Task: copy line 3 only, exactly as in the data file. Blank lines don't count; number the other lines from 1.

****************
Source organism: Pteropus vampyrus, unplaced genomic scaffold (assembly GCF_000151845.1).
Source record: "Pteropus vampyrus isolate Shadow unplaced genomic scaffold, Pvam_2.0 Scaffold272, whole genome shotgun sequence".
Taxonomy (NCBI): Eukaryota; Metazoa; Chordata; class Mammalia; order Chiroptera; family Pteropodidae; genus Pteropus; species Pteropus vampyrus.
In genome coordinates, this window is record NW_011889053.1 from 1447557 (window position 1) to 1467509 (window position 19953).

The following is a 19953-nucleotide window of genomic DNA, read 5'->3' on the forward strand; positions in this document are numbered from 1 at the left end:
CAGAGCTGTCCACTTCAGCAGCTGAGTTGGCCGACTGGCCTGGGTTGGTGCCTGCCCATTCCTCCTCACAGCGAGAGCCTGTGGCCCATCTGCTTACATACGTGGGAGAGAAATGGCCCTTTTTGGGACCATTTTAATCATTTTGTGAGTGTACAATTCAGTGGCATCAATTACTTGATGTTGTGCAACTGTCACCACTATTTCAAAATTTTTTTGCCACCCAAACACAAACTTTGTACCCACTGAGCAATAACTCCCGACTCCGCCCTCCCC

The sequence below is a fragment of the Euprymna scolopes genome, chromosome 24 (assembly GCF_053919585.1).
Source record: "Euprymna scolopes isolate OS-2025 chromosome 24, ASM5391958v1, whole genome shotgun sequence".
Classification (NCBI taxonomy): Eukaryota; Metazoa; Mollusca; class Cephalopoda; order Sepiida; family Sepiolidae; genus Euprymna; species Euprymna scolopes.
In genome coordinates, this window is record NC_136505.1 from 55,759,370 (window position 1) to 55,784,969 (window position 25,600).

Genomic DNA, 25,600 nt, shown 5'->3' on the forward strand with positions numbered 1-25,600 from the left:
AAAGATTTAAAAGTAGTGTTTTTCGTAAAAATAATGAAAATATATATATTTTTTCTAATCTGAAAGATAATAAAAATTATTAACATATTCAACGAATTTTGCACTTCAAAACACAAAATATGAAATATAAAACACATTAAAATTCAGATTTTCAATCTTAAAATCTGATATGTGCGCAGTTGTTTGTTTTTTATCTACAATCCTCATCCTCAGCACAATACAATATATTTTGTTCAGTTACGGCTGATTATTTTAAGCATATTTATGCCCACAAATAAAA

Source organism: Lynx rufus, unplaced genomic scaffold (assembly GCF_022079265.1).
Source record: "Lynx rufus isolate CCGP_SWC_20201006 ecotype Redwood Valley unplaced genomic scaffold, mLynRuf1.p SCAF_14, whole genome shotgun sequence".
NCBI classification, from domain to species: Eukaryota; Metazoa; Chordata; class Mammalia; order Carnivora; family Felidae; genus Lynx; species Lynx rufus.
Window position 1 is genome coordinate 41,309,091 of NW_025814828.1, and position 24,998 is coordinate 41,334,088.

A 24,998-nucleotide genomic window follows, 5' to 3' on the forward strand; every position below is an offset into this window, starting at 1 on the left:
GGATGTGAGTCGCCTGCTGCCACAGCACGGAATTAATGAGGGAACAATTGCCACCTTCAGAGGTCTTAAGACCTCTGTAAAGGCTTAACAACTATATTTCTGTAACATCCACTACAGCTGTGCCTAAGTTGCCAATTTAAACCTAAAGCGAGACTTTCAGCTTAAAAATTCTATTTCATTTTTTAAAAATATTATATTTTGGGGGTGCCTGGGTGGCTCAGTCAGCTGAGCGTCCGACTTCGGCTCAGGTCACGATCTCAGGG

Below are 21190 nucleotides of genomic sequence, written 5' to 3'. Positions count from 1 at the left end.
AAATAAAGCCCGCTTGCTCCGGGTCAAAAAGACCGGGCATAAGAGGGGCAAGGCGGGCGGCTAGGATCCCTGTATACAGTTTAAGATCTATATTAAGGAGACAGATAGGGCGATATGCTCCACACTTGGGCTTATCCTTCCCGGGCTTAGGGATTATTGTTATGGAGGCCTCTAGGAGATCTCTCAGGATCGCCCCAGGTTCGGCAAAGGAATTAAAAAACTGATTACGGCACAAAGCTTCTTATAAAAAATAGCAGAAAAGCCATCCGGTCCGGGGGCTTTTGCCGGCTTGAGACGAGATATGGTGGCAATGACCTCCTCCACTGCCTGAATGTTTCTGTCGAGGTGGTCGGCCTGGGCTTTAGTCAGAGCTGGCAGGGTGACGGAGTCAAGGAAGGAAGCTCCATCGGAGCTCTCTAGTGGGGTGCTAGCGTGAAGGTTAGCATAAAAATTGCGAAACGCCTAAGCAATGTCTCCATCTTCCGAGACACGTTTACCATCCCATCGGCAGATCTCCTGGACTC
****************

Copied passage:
Taxonomy (NCBI): Eukaryota; Metazoa; Chordata; class Mammalia; order Chiroptera; family Pteropodidae; genus Pteropus; species Pteropus vampyrus.